Boice’s comments are a wonderful reminder of what tremendous lengths a Holy God went to forgive each of us of our offenses against him. To whom much is given, much is required.

Being able to forgive others is also dependent on not having a higher view of ourselves than we ought.

George Whitfield was one of the greatest evangelists who ever lived. He was exceptionally upright in character. But when he saw a condemned man headed for the gallows, he whispered these famous words:

“There, but for the grace of God, go I.”

Oh, please don’t misunderstand me. The political wrangling must go on. A healthy mistrust is not unwarranted. The fight for saving our Republic from nefarious forces that would make us something other than what the founders bequeathed is wholly necessary. But in this conflict, there must be a place for grace, forgiveness, and civility, even when our own side is either disadvantaged or defeated.

Robert E. Lee, best known for commanding the Confederate Army, is a much-disparaged figure today, which is most unfortunate. Lee was an individual of extraordinary grace. He once said, “I have fought against the people of the North because I believed they were seeking to wrest from the South its dearest rights. But I have never cherished toward them bitter or vindictive feelings, and have never seen the day when I did not pray for them.”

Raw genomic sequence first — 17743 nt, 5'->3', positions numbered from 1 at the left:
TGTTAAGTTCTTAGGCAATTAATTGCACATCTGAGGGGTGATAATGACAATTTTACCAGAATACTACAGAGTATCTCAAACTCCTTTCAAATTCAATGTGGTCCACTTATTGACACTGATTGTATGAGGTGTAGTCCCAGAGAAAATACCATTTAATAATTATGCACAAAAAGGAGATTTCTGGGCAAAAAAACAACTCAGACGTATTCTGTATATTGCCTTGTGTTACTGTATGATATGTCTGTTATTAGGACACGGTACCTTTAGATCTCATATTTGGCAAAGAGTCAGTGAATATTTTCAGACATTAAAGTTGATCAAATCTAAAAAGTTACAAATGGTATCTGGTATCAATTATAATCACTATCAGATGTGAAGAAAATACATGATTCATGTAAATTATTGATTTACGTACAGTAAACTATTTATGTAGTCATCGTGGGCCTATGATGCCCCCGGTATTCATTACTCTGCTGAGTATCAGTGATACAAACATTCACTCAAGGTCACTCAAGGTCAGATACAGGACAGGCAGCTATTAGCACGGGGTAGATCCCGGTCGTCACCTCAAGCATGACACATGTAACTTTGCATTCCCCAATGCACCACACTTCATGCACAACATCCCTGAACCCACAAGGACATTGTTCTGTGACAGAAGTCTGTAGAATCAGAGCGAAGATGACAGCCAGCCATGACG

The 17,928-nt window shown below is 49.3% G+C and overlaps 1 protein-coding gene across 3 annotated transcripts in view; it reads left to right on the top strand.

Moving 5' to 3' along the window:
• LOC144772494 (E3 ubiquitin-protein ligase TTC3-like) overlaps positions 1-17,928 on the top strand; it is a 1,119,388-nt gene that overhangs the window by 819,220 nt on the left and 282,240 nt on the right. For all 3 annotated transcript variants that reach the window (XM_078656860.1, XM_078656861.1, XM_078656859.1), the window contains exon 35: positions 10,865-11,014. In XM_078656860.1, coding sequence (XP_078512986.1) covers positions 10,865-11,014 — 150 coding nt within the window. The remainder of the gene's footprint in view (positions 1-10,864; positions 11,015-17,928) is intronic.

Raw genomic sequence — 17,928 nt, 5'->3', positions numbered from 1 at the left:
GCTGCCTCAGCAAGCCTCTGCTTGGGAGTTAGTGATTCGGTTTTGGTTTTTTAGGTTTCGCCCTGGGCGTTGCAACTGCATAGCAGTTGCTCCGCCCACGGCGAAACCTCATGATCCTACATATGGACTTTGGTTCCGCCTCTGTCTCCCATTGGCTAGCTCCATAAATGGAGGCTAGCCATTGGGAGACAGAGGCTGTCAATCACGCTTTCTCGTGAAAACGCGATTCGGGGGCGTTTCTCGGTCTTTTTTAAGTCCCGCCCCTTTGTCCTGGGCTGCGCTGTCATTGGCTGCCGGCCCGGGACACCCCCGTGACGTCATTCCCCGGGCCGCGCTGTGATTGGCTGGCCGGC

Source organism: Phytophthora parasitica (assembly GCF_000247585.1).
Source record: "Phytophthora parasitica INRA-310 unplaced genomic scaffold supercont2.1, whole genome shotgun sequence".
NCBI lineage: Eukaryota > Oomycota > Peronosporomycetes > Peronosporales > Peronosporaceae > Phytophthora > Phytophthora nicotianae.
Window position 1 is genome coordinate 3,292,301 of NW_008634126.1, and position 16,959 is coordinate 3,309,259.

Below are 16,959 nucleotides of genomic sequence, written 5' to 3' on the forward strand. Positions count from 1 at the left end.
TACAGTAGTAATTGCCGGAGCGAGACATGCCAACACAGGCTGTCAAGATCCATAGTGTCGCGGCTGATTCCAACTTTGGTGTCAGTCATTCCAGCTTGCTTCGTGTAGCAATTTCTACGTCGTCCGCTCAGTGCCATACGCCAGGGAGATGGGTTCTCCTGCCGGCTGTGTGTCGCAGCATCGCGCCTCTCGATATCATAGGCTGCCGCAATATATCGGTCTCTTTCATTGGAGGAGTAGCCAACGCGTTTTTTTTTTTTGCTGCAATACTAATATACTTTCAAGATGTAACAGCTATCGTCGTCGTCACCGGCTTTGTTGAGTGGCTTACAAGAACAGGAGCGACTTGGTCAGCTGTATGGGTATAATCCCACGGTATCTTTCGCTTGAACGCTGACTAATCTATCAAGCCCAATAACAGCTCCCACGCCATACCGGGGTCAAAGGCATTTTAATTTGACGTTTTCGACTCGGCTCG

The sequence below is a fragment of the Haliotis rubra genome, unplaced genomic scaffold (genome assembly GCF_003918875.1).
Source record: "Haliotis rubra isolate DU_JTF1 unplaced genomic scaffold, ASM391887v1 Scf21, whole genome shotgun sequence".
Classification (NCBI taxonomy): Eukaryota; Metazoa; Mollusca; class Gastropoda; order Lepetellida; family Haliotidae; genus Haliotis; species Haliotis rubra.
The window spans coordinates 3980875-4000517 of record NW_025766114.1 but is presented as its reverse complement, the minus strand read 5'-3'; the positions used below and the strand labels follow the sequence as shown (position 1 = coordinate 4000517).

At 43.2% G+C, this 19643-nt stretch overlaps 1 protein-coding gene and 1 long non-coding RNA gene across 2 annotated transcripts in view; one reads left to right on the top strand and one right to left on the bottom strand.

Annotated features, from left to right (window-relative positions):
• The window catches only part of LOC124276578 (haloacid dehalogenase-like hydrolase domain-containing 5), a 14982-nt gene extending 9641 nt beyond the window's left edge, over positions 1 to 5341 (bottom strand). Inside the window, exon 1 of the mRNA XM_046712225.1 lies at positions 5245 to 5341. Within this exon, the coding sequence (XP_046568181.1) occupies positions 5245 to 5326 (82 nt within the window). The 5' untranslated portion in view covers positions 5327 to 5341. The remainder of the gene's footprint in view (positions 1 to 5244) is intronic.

A spirit of charity and forgiveness can free us for a new start in 2021. People who have known God’s forgiveness in Christ should best know how to grant forgiveness to others readily. A hardened society with no place for dissent, no place for the asking or giving of forgiveness, and no room for making allowances, is a culture teetering on the precipice of hell.

(Reverend Mark Creech is director of the Christian Action League of NC. He was a pastor for 20 years before taking this position, having served five different Southern Baptist churches in North Carolina and one Independent Baptist in upstate New York.)